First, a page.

You can get referrals from your pediatrician, a local daycare or other area moms. You can look on your local Craig’s List, Jen’s List or advertise online or in a local paper. You can hire your cousin’s kid who is in nursing school…you know the drill. It’s tough – you probably have a lot of questions about this person who will be coming into your home. A while ago I came across Care.com, and they really make the process easier.

The site works on a membership basis with free and paid premium memberships. There are local listings of caregivers along with their experience and qualifications. Paid members can even do background checks on caregivers, which is reassuring. Care.com also lists caregivers for pets, seniors and house sitters.

No matter how highly a caregiver is recommended, be sure to interview them and trust your instincts. Watch them interact with your child (or pet or senior) and keep looking until you find one that you feel is “right” for your family.

Daycare vs. Babysitter – Is There a Right Choice?

So I am about to do something I never ever thought that I would do…Hire a babysitter to watch # 3 in my house – Gasp! I am a big, big proponent of daycare and I am famous for standing on my soap box and telling anyone who will listen why to choose day care over a babysitter. And here I am seriously considering a sitter. So let me tell you why I’m torn. For my 1st child I absolutely was sending her to daycare. In a nutshell I prefer it. Let me say generally when I say day care I am referring to one that you have thoroughly researched and are sure it is licensed and has no violations against it and one that is NOT in someone’s house.

I can honestly go on and on about daycare but I don’t have the space here so I’ll put my top two reasons.

  1. Socializationthe socialization children receive in a daycare setting is priceless. Your child will learn how to share, play with other children and wait their turn and wash their hands and eat together at a table and …the learning is endless.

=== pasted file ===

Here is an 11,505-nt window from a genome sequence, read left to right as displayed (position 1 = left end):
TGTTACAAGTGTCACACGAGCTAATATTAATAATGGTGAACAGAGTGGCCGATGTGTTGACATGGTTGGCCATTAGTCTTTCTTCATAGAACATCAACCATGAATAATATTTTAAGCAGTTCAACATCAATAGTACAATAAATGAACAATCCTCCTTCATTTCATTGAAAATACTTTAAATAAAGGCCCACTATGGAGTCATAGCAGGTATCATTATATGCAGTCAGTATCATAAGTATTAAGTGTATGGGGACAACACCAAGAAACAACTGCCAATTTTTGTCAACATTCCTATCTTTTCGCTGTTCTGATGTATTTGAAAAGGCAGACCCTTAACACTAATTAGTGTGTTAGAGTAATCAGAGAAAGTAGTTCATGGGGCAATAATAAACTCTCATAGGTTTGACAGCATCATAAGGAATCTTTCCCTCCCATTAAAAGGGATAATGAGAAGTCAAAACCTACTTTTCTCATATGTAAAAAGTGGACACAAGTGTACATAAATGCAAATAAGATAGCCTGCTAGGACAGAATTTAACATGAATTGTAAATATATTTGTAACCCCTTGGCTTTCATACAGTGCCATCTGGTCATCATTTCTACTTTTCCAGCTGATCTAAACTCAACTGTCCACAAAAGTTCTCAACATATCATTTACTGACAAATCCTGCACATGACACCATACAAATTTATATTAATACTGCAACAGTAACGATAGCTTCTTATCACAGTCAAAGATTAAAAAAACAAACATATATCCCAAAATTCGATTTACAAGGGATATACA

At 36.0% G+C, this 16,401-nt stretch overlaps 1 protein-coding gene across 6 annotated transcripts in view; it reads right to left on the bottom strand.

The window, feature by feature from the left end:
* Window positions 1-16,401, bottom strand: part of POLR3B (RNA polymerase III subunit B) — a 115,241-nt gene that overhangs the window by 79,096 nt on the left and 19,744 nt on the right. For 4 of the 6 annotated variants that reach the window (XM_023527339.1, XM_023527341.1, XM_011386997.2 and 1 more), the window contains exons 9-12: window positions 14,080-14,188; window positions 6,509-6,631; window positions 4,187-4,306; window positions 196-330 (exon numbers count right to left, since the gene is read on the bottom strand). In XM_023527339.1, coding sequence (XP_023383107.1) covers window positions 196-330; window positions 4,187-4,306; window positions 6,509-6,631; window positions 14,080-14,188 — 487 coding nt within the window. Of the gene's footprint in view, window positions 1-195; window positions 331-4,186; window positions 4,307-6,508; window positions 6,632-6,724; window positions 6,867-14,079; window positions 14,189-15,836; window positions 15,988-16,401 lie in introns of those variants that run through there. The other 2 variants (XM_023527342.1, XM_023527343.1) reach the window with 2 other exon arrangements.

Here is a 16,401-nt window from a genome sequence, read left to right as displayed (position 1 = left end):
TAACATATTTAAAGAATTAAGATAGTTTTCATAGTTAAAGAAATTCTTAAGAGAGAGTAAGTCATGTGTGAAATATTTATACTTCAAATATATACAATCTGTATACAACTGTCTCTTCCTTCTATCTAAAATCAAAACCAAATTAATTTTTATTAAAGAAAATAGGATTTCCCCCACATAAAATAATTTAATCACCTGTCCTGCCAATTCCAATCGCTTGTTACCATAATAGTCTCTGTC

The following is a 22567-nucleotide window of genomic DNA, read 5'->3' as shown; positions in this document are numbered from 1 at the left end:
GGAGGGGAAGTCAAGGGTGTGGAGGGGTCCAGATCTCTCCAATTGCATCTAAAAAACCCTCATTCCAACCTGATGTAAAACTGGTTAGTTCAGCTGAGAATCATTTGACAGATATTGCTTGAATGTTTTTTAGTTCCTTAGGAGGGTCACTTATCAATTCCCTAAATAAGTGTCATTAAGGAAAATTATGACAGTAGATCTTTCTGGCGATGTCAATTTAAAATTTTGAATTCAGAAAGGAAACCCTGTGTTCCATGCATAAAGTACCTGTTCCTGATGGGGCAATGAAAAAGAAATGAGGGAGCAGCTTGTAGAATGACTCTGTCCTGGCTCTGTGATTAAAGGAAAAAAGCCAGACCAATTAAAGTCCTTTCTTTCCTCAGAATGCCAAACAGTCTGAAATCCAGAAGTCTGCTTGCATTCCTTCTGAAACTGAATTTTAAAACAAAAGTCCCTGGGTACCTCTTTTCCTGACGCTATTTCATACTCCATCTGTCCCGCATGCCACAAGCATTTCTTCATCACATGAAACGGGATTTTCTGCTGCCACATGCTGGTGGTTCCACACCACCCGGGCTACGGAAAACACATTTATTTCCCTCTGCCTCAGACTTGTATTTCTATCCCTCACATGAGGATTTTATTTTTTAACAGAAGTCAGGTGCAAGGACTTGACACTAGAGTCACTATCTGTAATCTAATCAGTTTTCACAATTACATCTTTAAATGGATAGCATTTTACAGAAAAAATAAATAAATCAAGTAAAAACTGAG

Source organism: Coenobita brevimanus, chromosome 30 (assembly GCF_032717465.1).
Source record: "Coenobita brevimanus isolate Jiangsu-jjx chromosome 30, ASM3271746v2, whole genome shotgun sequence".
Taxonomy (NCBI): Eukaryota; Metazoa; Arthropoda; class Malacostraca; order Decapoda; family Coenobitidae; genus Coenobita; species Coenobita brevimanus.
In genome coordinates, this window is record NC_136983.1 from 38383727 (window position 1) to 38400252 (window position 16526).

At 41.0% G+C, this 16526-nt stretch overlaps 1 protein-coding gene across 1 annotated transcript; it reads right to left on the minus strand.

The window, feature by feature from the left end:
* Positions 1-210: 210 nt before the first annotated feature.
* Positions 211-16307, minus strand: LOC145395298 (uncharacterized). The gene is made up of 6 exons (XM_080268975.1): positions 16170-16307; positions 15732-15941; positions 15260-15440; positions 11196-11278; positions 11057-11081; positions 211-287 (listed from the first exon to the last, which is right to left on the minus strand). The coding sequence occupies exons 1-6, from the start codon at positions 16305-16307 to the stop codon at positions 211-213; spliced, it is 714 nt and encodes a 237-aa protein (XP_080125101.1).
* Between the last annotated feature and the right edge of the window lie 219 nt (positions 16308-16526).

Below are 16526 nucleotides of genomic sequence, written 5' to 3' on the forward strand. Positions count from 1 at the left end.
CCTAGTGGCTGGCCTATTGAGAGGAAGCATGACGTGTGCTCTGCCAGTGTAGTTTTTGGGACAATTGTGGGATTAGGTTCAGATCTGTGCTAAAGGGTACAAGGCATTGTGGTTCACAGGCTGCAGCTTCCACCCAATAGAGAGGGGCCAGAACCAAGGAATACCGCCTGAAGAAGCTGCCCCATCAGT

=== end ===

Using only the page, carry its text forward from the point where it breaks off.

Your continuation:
2. Accountabilitychances are your child will never be alone with an adult in day care, it’s pretty difficulty, most daycares have open bathrooms for the little ones (no doors) so there’s no privacy. In all the years I have been a prosecutor in child abuse and sex crimes I have handled thousands of cases, I personally have never had a physical or sexual abuse case where the child was victimized at day care. My office has handled a handful of physical abuse case against a daycare worker but that is the exception not to rule. However, and this is huge, in most of my cases (when I say most I mean 100%)… where there is an allegation of sexual or physical abuse of a child the accused is a family member or a close friend. The accused is NOT a stranger. Unless you have a nanny cam there is no accountability for your sitter.

It is a huge step to trust someone with your child especially your first because chances are you have never seen the sitter take care of a child before. So you may ask why would I go against my own advice now and choose a sitter for #3? Convenience, that’s why. I am all ready to go back to work (not really but I must) and I have no child care lined up for #3. I was considering a few daycares and discussing this dilemma with my cleaning lady/ occasional babysitter/friend when she said “I’ll watch the baby!” WOO HOO really I thought? I love, love, LOVE this woman and so do my kids. I never even thought about having a babysitter until she suggested it. And you know what she said to me? “You can’t send #3 to daycare, you need someone here to clean up for you and to cook dinner for you!” REALLY? Yes I do actually. I really trust this woman and I have seen her with my kids. I have been to her house and know her family. Sometimes she even stops by unexpectedly on a Saturday and plays with my kids.

Returning to work with 3 kids will be a lot. And the less I have to do when I get home the easier my life is. My job is tremendously stressful and I don’t want to worry about all the extras when I get home from work. I want to come home and play with the kids and hear all that I missed while I was at work. All of my worries went out the window with a 3 minute conversation with a friend. I know my kids will be safe and happy with the sitter … still, that’s not to say there won’t be a camera in this house.

A Sincere Thank You To Responsible Special Needs Caregivers…

I was literally brought to tears by yet another story of a special needs child who was mistreated by her alleged caregivers. So, as Thanksgiving approaches, I want to express my gratitude, appreciation and admiration.  Thank you…

  • To every caseworker, nurse and doctor who questions parents and caregivers diligently and actually follows up…
  • To every teacher’s aide who forms a bond with a special needs student…
  • To every therapist who really cares about every client, whether they make progress or not…
  • To every child on every playground who has included a special needs child in play…
  • To every teacher who spends personal time on assessments and IEPs…
  • To every agency or non-profit worker who strives to bring special needs children experiences and opportunities…

To every special needs parent or caregiver who treats that child with love, especially if they are incapable of expressing it back…